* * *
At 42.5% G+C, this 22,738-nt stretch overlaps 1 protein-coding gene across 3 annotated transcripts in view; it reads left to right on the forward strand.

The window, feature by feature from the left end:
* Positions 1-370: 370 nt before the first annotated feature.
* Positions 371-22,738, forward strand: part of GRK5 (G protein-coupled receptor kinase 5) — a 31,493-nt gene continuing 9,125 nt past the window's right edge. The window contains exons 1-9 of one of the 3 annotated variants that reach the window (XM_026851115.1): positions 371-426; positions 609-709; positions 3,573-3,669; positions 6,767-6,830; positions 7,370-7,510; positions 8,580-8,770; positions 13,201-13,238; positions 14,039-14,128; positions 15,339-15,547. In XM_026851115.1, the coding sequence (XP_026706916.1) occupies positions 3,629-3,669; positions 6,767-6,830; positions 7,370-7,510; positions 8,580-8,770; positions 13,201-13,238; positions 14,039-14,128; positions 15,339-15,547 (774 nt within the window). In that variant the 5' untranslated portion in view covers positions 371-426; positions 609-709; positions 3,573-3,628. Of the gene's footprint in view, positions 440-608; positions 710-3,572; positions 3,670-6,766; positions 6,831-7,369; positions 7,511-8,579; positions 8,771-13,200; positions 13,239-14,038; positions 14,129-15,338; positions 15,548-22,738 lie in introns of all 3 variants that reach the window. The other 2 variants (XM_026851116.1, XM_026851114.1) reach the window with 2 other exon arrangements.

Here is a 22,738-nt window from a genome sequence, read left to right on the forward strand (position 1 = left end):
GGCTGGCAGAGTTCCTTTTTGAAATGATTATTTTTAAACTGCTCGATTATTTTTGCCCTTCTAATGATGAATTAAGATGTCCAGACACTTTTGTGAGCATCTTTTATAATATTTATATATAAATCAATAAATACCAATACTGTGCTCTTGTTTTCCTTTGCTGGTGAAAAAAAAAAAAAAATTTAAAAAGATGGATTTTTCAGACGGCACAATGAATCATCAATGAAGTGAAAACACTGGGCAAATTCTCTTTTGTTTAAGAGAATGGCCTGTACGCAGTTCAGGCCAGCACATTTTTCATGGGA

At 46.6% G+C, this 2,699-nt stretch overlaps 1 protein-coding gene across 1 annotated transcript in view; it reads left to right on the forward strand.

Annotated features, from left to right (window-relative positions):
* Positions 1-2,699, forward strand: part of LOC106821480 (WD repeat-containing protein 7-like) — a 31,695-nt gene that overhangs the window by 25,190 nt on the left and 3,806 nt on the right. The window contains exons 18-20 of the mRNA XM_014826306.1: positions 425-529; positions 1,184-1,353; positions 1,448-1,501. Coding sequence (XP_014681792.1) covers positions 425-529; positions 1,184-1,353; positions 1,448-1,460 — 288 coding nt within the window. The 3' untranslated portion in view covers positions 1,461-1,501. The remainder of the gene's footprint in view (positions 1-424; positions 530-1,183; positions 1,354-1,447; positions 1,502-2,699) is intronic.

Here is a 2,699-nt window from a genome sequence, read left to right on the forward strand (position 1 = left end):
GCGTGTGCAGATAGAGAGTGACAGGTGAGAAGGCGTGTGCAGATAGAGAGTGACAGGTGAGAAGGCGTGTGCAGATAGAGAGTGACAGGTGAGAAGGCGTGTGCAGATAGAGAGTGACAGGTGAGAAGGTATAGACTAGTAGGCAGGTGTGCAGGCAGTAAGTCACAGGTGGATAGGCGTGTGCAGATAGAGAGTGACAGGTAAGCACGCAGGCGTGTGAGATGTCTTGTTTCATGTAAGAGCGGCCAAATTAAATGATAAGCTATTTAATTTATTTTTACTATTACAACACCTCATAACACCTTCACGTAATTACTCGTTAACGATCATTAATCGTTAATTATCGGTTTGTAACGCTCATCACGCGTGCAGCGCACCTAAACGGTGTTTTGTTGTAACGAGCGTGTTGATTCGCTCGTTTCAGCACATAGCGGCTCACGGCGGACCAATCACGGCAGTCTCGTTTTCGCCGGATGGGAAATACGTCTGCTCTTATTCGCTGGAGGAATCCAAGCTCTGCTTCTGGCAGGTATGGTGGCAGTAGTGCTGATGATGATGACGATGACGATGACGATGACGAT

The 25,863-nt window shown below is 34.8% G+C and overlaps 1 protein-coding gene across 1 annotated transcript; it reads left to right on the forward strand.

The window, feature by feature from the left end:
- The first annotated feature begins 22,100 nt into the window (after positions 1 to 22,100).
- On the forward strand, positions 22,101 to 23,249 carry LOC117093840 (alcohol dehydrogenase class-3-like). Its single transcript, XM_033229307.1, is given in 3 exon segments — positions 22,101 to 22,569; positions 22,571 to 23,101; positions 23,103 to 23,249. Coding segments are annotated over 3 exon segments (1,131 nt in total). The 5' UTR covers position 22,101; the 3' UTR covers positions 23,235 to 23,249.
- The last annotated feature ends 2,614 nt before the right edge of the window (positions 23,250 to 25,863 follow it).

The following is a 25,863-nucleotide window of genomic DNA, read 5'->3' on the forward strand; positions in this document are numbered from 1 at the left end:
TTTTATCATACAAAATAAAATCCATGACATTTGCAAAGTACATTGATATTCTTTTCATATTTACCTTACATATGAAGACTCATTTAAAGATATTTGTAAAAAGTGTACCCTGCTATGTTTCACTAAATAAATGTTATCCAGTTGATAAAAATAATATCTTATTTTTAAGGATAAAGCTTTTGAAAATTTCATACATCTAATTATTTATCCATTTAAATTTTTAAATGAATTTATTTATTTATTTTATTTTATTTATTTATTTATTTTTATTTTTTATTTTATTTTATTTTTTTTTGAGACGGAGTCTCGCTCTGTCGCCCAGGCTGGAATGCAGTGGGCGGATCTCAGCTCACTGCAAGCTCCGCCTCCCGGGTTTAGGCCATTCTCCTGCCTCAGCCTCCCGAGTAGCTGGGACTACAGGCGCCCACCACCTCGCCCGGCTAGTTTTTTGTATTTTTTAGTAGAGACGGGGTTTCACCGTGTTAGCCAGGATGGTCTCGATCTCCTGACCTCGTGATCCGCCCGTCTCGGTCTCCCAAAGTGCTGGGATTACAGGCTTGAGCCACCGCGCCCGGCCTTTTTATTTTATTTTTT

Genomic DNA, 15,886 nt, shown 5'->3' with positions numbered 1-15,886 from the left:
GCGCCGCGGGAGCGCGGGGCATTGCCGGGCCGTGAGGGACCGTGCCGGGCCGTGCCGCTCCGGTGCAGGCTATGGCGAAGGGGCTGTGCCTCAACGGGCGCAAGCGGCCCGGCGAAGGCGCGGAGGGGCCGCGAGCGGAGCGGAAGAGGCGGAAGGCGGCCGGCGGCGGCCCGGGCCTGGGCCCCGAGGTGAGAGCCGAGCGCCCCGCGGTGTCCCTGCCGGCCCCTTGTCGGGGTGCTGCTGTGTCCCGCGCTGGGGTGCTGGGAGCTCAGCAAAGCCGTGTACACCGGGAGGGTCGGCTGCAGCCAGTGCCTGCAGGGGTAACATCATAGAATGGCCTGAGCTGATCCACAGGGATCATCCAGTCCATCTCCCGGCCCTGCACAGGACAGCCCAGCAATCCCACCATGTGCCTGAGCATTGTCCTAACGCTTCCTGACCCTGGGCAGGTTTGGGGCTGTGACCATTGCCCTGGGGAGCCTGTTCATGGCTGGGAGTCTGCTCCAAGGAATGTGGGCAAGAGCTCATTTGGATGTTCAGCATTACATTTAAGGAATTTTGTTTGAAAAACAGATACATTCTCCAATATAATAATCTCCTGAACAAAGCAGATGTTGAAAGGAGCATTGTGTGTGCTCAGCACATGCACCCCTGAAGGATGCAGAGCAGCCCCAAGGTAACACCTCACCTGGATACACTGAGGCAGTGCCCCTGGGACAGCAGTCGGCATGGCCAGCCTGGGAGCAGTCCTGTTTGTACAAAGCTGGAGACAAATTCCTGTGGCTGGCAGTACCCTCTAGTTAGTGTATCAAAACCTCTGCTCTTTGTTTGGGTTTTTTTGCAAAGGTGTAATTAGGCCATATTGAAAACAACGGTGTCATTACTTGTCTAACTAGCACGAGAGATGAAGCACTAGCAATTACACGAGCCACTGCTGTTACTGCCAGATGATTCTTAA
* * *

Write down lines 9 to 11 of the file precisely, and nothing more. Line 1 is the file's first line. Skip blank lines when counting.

* Positions 1-2,699, forward strand: part of LOC106821480 (WD repeat-containing protein 7-like) — a 31,695-nt gene that overhangs the window by 25,190 nt on the left and 3,806 nt on the right. The window contains exons 18-20 of the mRNA XM_014826306.1: positions 425-529; positions 1,184-1,353; positions 1,448-1,501. Coding sequence (XP_014681792.1) covers positions 425-529; positions 1,184-1,353; positions 1,448-1,460 — 288 coding nt within the window. The 3' untranslated portion in view covers positions 1,461-1,501. The remainder of the gene's footprint in view (positions 1-424; positions 530-1,183; positions 1,354-1,447; positions 1,502-2,699) is intronic.

Here is a 2,699-nt window from a genome sequence, read left to right on the forward strand (position 1 = left end):
GCGTGTGCAGATAGAGAGTGACAGGTGAGAAGGCGTGTGCAGATAGAGAGTGACAGGTGAGAAGGCGTGTGCAGATAGAGAGTGACAGGTGAGAAGGCGTGTGCAGATAGAGAGTGACAGGTGAGAAGGTATAGACTAGTAGGCAGGTGTGCAGGCAGTAAGTCACAGGTGGATAGGCGTGTGCAGATAGAGAGTGACAGGTAAGCACGCAGGCGTGTGAGATGTCTTGTTTCATGTAAGAGCGGCCAAATTAAATGATAAGCTATTTAATTTATTTTTACTATTACAACACCTCATAACACCTTCACGTAATTACTCGTTAACGATCATTAATCGTTAATTATCGGTTTGTAACGCTCATCACGCGTGCAGCGCACCTAAACGGTGTTTTGTTGTAACGAGCGTGTTGATTCGCTCGTTTCAGCACATAGCGGCTCACGGCGGACCAATCACGGCAGTCTCGTTTTCGCCGGATGGGAAATACGTCTGCTCTTATTCGCTGGAGGAATCCAAGCTCTGCTTCTGGCAGGTATGGTGGCAGTAGTGCTGATGATGATGACGATGACGATGACGATGACGAT